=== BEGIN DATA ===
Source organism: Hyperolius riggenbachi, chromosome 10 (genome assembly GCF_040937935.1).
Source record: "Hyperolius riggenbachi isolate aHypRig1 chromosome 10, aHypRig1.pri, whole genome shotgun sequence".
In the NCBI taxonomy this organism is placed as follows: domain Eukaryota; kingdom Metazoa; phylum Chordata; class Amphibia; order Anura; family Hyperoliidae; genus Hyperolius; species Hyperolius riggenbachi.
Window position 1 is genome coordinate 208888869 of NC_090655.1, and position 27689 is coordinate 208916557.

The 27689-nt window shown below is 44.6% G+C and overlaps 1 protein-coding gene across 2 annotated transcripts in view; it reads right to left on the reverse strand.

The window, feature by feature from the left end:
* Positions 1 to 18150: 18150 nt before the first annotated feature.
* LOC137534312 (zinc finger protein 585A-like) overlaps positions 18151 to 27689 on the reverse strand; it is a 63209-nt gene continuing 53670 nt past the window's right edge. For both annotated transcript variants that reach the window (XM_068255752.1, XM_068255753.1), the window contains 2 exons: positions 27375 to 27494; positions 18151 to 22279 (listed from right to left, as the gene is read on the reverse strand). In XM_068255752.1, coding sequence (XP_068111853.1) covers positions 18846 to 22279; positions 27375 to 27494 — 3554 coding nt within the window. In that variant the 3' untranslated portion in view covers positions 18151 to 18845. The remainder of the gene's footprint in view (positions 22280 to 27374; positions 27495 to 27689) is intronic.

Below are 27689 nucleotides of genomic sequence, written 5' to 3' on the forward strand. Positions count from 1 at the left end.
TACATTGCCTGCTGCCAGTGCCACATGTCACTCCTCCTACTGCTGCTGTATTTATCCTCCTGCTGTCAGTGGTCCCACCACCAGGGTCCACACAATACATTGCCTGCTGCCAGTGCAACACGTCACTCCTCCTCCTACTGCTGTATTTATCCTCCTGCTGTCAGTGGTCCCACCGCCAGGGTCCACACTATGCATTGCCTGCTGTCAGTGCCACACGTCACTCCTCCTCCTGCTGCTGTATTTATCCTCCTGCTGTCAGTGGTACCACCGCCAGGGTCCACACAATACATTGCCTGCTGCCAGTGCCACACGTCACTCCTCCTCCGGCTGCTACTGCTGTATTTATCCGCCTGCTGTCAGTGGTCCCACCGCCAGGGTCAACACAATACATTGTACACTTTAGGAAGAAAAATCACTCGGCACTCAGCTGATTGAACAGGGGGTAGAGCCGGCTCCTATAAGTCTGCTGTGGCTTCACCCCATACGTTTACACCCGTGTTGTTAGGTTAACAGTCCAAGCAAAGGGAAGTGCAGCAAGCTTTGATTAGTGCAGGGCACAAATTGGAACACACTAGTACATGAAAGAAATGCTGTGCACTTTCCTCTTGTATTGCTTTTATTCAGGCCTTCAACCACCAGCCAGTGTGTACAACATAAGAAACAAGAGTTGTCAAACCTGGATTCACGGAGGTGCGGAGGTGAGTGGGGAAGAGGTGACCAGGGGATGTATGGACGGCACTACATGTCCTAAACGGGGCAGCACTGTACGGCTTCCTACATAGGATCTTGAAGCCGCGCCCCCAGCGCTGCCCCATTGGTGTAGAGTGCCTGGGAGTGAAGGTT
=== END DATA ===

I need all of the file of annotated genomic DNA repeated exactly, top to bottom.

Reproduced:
Source organism: Hyperolius riggenbachi, chromosome 10 (genome assembly GCF_040937935.1).
Source record: "Hyperolius riggenbachi isolate aHypRig1 chromosome 10, aHypRig1.pri, whole genome shotgun sequence".
In the NCBI taxonomy this organism is placed as follows: domain Eukaryota; kingdom Metazoa; phylum Chordata; class Amphibia; order Anura; family Hyperoliidae; genus Hyperolius; species Hyperolius riggenbachi.
Window position 1 is genome coordinate 208888869 of NC_090655.1, and position 27689 is coordinate 208916557.

The 27689-nt window shown below is 44.6% G+C and overlaps 1 protein-coding gene across 2 annotated transcripts in view; it reads right to left on the reverse strand.

The window, feature by feature from the left end:
* Positions 1 to 18150: 18150 nt before the first annotated feature.
* LOC137534312 (zinc finger protein 585A-like) overlaps positions 18151 to 27689 on the reverse strand; it is a 63209-nt gene continuing 53670 nt past the window's right edge. For both annotated transcript variants that reach the window (XM_068255752.1, XM_068255753.1), the window contains 2 exons: positions 27375 to 27494; positions 18151 to 22279 (listed from right to left, as the gene is read on the reverse strand). In XM_068255752.1, coding sequence (XP_068111853.1) covers positions 18846 to 22279; positions 27375 to 27494 — 3554 coding nt within the window. In that variant the 3' untranslated portion in view covers positions 18151 to 18845. The remainder of the gene's footprint in view (positions 22280 to 27374; positions 27495 to 27689) is intronic.

Below are 27689 nucleotides of genomic sequence, written 5' to 3' on the forward strand. Positions count from 1 at the left end.
TACATTGCCTGCTGCCAGTGCCACATGTCACTCCTCCTACTGCTGCTGTATTTATCCTCCTGCTGTCAGTGGTCCCACCACCAGGGTCCACACAATACATTGCCTGCTGCCAGTGCAACACGTCACTCCTCCTCCTACTGCTGTATTTATCCTCCTGCTGTCAGTGGTCCCACCGCCAGGGTCCACACTATGCATTGCCTGCTGTCAGTGCCACACGTCACTCCTCCTCCTGCTGCTGTATTTATCCTCCTGCTGTCAGTGGTACCACCGCCAGGGTCCACACAATACATTGCCTGCTGCCAGTGCCACACGTCACTCCTCCTCCGGCTGCTACTGCTGTATTTATCCGCCTGCTGTCAGTGGTCCCACCGCCAGGGTCAACACAATACATTGTACACTTTAGGAAGAAAAATCACTCGGCACTCAGCTGATTGAACAGGGGGTAGAGCCGGCTCCTATAAGTCTGCTGTGGCTTCACCCCATACGTTTACACCCGTGTTGTTAGGTTAACAGTCCAAGCAAAGGGAAGTGCAGCAAGCTTTGATTAGTGCAGGGCACAAATTGGAACACACTAGTACATGAAAGAAATGCTGTGCACTTTCCTCTTGTATTGCTTTTATTCAGGCCTTCAACCACCAGCCAGTGTGTACAACATAAGAAACAAGAGTTGTCAAACCTGGATTCACGGAGGTGCGGAGGTGAGTGGGGAAGAGGTGACCAGGGGATGTATGGACGGCACTACATGTCCTAAACGGGGCAGCACTGTACGGCTTCCTACATAGGATCTTGAAGCCGCGCCCCCAGCGCTGCCCCATTGGTGTAGAGTGCCTGGGAGTGAAGGTT